Hope College has received support for summer student research through a national program designed to increase the number of women who pursue careers in mathematics.
Dr. Stephanie Edwards, associate professor of mathematics, has received a grant through the "Women and Mathematics Grants" program sponsored by the Tensor Foundation of Oak, Park, Ill., through the Mathematical Association of America (MAA). The $6,000 award will support two undergraduate students in conducting original research with Edwards for eight weeks this summer. The one-year grant is renewable for up to two more years.
The Tensor-MAA Program grants are for projects designed to encourage college and university women or high school and middle school girls to study mathematics. Edwards noted that women are underrepresented in the discipline nationally. For example, according to the American Mathematical Association's "2008 Annual Survey of the Mathematical Sciences," women represented only 31 percent of the 540 U.S. citizens to receive doctoral degrees in the mathematical sciences during 2007-08, and 32 percent of the 695 non-U.S. citizen new doctoral recipients during the same time frame.
The students working with Edwards will be conducting research into the distribution of zeroes of real entire functions, work that will include writing computer programs to assist in the analysis process. In addition to helping the students build research skills, Edwards will provide additional support through mentorship and networking opportunities as the students pursue their career preparation.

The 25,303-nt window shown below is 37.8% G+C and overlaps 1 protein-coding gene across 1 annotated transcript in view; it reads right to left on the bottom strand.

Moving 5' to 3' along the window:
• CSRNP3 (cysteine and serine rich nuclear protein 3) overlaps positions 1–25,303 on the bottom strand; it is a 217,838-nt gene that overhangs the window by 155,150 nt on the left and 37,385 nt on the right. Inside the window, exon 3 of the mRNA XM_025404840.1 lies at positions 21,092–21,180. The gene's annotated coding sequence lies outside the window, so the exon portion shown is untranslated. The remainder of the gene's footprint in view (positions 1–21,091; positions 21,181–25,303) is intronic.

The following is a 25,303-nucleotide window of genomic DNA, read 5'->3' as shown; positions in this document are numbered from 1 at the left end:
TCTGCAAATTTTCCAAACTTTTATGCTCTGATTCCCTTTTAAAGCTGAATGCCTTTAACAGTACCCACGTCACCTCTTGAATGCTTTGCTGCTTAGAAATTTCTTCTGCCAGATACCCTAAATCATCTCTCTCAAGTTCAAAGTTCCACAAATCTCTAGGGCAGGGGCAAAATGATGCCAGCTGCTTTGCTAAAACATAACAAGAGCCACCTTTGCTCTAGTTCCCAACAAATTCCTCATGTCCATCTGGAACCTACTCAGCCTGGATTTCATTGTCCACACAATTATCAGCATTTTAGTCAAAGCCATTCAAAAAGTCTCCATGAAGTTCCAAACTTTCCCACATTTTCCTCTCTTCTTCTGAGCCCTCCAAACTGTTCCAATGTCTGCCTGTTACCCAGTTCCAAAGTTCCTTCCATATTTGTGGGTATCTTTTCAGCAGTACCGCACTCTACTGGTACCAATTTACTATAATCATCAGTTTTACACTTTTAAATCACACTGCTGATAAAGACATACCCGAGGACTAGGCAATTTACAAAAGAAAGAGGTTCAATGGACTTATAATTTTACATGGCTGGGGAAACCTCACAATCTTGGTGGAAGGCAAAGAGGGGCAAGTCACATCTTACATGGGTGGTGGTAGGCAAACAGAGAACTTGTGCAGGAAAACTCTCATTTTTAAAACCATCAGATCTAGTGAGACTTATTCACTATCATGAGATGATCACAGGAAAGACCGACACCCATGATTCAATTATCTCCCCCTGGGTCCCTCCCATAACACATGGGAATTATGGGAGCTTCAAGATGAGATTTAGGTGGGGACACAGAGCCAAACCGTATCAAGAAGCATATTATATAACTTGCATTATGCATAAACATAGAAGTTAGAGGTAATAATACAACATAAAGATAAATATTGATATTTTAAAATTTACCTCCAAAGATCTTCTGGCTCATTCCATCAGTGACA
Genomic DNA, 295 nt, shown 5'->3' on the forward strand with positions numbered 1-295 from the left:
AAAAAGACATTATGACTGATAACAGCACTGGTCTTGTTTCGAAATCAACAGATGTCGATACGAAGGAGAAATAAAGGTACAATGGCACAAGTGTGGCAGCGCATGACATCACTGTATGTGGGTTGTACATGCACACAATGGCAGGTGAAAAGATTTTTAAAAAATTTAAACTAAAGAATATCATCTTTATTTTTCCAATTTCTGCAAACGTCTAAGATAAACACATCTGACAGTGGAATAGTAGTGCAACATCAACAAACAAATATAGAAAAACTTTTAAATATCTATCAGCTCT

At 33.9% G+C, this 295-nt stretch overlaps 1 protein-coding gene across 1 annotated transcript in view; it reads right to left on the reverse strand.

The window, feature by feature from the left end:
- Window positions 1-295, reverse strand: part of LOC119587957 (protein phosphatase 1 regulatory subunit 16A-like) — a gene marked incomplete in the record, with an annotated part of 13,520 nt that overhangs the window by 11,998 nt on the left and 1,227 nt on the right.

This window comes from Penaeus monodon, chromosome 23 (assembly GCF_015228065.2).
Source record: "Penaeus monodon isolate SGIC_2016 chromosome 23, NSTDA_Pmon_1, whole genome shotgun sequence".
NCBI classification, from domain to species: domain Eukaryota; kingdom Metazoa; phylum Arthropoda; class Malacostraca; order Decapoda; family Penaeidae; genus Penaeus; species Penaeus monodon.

Each summer, more than 160 students conduct research full-time at Hope with faculty mentors. During the summer of 2008, 17 students conducted research in mathematics. Those participating in summer research at the college include not only Hope students but also students from other colleges and universities and area high school students.
The bulk of the resources that support the college's research program in the sciences come through competitive research grants from external sources such as the National Science Foundation (NSF), National Institutes of Health (NIH), Department of Homeland Security, private foundations and corporations. During the 2007-08 school year, Hope held approximately $3.5 million in support of faculty research projects, approximately 50 percent of which was from the NSF.
Founded in 1915, the MAA is the largest professional society that focuses on mathematics accessible at the undergraduate level. The organization's more than 25,000 members include university, college and high school teachers; graduate and undergraduate students; pure and applied mathematicians; computer scientists; statisticians; and many others in academia, government, business and industry.